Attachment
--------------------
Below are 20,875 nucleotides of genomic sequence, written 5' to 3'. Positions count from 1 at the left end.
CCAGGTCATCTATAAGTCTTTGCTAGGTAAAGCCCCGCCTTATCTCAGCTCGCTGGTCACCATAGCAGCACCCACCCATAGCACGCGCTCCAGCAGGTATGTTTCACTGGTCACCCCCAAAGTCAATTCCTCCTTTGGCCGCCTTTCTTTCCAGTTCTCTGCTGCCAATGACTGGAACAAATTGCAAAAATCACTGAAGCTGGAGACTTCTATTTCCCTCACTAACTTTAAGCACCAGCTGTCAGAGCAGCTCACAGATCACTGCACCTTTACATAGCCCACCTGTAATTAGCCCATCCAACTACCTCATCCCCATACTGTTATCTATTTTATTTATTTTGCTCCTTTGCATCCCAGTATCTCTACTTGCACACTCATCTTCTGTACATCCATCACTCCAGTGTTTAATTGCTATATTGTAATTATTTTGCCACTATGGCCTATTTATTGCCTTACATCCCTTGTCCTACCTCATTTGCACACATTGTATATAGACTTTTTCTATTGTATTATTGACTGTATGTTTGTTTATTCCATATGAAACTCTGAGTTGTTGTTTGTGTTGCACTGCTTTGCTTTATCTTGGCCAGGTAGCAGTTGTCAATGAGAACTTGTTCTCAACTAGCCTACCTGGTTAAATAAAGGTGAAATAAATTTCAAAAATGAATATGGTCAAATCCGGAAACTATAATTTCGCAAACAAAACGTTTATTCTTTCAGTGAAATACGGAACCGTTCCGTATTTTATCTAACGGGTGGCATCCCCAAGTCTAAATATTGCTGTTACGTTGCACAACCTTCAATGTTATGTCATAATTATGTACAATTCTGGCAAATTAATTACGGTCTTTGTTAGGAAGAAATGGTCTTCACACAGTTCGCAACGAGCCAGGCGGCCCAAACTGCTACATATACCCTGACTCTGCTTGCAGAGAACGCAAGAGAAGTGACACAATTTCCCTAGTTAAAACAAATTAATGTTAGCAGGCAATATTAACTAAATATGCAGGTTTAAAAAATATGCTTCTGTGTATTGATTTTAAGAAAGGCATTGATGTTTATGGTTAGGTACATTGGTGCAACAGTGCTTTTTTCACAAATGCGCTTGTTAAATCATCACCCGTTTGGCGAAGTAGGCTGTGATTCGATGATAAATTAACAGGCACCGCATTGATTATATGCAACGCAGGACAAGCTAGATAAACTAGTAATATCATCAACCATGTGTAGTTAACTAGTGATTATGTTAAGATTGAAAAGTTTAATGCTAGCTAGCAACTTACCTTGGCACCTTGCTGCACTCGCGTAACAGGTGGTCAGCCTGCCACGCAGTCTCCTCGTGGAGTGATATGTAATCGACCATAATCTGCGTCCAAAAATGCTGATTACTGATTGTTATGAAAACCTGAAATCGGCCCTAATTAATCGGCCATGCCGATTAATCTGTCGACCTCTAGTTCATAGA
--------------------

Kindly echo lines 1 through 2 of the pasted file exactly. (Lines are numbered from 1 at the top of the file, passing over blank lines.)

Below are 20,875 nucleotides of genomic sequence, written 5' to 3'. Positions count from 1 at the left end.
CCAGGTCATCTATAAGTCTTTGCTAGGTAAAGCCCCGCCTTATCTCAGCTCGCTGGTCACCATAGCAGCACCCACCCATAGCACGCGCTCCAGCAGGTATGTTTCACTGGTCACCCCCAAAGTCAATTCCTCCTTTGGCCGCCTTTCTTTCCAGTTCTCTGCTGCCAATGACTGGAACAAATTGCAAAAATCACTGAAGCTGGAGACTTCTATTTCCCTCACTAACTTTAAGCACCAGCTGTCAGAGCAGCTCACAGATCACTGCACCTTTACATAGCCCACCTGTAATTAGCCCATCCAACTACCTCATCCCCATACTGTTATCTATTTTATTTATTTTGCTCCTTTGCATCCCAGTATCTCTACTTGCACACTCATCTTCTGTACATCCATCACTCCAGTGTTTAATTGCTATATTGTAATTATTTTGCCACTATGGCCTATTTATTGCCTTACATCCCTTGTCCTACCTCATTTGCACACATTGTATATAGACTTTTTCTATTGTATTATTGACTGTATGTTTGTTTATTCCATATGAAACTCTGAGTTGTTGTTTGTGTTGCACTGCTTTGCTTTATCTTGGCCAGGTAGCAGTTGTCAATGAGAACTTGTTCTCAACTAGCCTACCTGGTTAAATAAAGGTGAAATAAATTTCAAAAATGAATATGGTCAAATCCGGAAACTATAATTTCGCAAACAAAACGTTTATTCTTTCAGTGAAATACGGAACCGTTCCGTATTTTATCTAACGGGTGGCATCCCCAAGTCTAAATATTGCTGTTACGTTGCACAACCTTCAATGTTATGTCATAATTATGTACAATTCTGGCAAATTAATTACGGTCTTTGTTAGGAAGAAATGGTCTTCACACAGTTCGCAACGAGCCAGGCGGCCCAAACTGCTACATATACCCTGACTCTGCTTGCAGAGAACGCAAGAGAAGTGACACAATTTCCCTAGTTAAAACAAATTAATGTTAGCAGGCAATATTAACTAAATATGCAGGTTTAAAAAATATGCTTCTGTGTATTGATTTTAAGAAAGGCATTGATGTTTATGGTTAGGTACATTGGTGCAACAGTGCTTTTTTCACAAATGCGCTTGTTAAATCATCACCCGTTTGGCGAAGTAGGCTGTGATTCGATGATAAATTAACAGGCACCGCATTGATTATATGCAACGCAGGACAAGCTAGATAAACTAGTAATATCATCAACCATGTGTAGTTAACTAGTGATTATGTTAAGATTGAAAAGTTTAATGCTAGCTAGCAACTTACCTTGGCACCTTGCTGCACTCGCGTAACAGGTGGTCAGCCTGCCACGCAGTCTCCTCGTGGAGTGATATGTAATCGACCATAATCTGCGTCCAAAAATGCTGATTACTGATTGTTATGAAAACCTGAAATCGGCCCTAATTAATCGGCCATGCCGATTAATCTGTCGACCTCTAGTTCATAGA